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Single market access from outside the EU: three key prerequisites

In relative terms, Norway’s current net financial contribution to the EU is similar to the UK’s. Switzerland and Liechtenstein pay surprisingly little

Publishing date
19 July 2016
Authors
Zsolt Darvas

The new government of the United Kingdom has not yet indicated the kind of new relationship it wishes to achieve with the European Union. However, a crucial element of any new relationship will regard access to the EU’s single market.

Four non-EU countries (Iceland, Liechtenstein and Norway through the European Economic Area; Switzerland through bilateral agreements) have wide-ranging access to the single market. A comparison could be useful, so we look at three indicators which may be indicative about the conditions which the UK would have to fulfil if it wishes to get similar access to the single market:

  • Net financial contribution to the EU;
  • Net inflow of EU immigrants;
  • Adoption of EU law.

The main contribution of this blog post is a precise comparison of the four non-EU countries (partly based on novel data not available elsewhere) with the UK and some other larger EU countries along the above factors.

Financial contribution to the EU

Social and economic cohesion in the European Union and the European Economic Area is a goal stipulated in the European Economic Area (EEA) Agreement. Thereby, the three non-EU EEA members contribute financially to this goal through various financial mechanisms. Switzerland also contributes to various projects designed to reduce economic and social disparities.

Upon my request, the Directorate-General for Budget of the European Commission kindly provided information about the gross and net financial contributions of the four non-EU countries to the EU (see annex), which allows a proper comparison to EU countries. The table below shows that Iceland was a net beneficiary of EU payments, while the net contributions of Switzerland and Liechtenstein were very small. On the other hand, Norway’s net contribution was similar to the contribution of the United Kingdom: it was somewhat smaller when expressed as a % of GDP, and somewhat larger when expressed in per capita terms.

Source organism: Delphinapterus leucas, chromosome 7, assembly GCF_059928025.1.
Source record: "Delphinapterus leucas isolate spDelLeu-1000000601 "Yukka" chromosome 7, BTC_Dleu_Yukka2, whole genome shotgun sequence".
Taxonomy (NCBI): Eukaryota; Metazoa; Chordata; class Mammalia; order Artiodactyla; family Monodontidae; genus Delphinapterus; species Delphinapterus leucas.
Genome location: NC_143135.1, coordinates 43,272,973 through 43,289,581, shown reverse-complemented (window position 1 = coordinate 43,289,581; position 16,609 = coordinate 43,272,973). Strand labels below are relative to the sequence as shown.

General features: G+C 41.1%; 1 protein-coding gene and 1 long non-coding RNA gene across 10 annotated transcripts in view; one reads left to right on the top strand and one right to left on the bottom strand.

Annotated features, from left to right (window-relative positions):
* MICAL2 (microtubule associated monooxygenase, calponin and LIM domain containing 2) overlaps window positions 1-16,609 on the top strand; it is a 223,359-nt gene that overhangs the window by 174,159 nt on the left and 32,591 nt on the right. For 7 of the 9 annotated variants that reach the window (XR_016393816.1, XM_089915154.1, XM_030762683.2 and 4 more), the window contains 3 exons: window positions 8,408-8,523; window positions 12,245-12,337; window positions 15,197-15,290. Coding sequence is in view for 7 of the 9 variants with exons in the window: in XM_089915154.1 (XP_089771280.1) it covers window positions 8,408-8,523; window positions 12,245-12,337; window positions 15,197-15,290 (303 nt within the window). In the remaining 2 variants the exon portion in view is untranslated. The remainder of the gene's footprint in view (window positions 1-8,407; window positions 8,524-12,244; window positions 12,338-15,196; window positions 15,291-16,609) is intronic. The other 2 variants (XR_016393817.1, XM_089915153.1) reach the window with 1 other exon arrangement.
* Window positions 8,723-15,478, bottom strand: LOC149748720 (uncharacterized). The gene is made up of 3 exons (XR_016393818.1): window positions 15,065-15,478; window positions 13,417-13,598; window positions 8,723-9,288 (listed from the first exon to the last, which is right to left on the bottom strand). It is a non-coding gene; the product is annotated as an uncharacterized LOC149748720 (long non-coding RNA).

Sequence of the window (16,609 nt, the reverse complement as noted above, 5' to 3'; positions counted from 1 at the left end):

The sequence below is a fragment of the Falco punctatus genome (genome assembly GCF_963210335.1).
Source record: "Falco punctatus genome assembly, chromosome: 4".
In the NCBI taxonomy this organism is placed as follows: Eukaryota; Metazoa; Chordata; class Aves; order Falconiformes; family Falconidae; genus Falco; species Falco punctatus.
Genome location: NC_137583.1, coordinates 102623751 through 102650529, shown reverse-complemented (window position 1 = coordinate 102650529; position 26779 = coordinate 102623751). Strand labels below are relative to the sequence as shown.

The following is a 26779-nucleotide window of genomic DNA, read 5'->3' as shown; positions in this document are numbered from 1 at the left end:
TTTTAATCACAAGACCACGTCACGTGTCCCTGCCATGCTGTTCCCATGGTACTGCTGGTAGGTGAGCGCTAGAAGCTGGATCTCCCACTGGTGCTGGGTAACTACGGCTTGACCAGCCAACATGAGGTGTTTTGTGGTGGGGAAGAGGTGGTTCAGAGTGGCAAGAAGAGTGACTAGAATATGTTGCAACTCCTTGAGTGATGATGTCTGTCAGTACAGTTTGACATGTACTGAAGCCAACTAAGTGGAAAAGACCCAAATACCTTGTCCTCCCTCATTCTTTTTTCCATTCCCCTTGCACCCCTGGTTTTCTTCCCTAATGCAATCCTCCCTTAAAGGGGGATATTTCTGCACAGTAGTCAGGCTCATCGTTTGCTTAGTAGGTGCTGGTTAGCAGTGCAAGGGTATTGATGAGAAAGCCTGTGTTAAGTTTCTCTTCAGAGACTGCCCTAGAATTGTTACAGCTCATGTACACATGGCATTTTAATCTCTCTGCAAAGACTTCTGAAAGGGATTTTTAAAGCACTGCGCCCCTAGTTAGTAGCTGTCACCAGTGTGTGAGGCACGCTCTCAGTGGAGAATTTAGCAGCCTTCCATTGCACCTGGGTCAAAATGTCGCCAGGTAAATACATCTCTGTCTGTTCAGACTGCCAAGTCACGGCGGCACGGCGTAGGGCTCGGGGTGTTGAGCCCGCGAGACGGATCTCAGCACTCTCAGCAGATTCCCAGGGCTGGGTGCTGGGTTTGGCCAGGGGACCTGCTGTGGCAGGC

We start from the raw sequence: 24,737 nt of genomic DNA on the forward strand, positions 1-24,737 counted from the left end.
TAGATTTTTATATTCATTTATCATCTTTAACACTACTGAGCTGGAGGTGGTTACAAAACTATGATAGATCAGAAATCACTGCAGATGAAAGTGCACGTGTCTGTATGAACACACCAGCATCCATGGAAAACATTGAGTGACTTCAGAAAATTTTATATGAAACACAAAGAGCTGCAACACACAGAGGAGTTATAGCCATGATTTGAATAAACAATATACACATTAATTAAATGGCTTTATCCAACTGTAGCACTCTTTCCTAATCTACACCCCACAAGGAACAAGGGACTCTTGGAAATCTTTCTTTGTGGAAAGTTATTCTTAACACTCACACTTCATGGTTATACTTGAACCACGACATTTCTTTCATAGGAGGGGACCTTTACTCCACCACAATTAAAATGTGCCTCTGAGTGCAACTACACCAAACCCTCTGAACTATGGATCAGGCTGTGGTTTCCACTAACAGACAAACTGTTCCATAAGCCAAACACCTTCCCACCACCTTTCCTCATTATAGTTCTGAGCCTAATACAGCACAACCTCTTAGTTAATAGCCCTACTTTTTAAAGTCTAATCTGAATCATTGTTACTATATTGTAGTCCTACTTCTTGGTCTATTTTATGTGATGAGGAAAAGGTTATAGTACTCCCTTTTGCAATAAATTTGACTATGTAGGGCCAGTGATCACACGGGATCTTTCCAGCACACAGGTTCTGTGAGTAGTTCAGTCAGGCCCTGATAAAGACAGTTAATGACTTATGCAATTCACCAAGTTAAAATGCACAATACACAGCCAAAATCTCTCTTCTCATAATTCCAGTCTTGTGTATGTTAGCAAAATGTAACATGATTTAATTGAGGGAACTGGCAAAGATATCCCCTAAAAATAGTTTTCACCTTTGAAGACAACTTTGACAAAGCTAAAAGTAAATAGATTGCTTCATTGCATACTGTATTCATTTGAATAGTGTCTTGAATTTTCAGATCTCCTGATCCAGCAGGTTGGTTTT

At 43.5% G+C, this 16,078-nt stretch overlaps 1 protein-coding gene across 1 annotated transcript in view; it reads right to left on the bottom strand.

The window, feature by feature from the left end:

It is also noteworthy that both relative to GDP and relative to population, the UK pays less than Germany, France and the Netherlands. The UK even pays less than Italy relative to GDP, despite the fact that Italy is a less developed country than the UK. The reason for the UK’s low financial contribution is primarily related to the UK rebate on the EU budget, which was introduced in 1985 in order to reduce the UK’s contribution.

The net inflow of EU immigrants

Both the European Economic Area agreement and the bilateral agreement with Switzerland ensure the free movement of labour, although Switzerland wishes to renegotiate this. The chart below shows that relative to population, Switzerland, Norway, Iceland and Lichtenstein received about twice as much inflow of EU immigrants as the United Kingdom in 2013-14. Germany also received more EU immigrants than the UK as a percentage of its population, and even more so in terms of the number of people.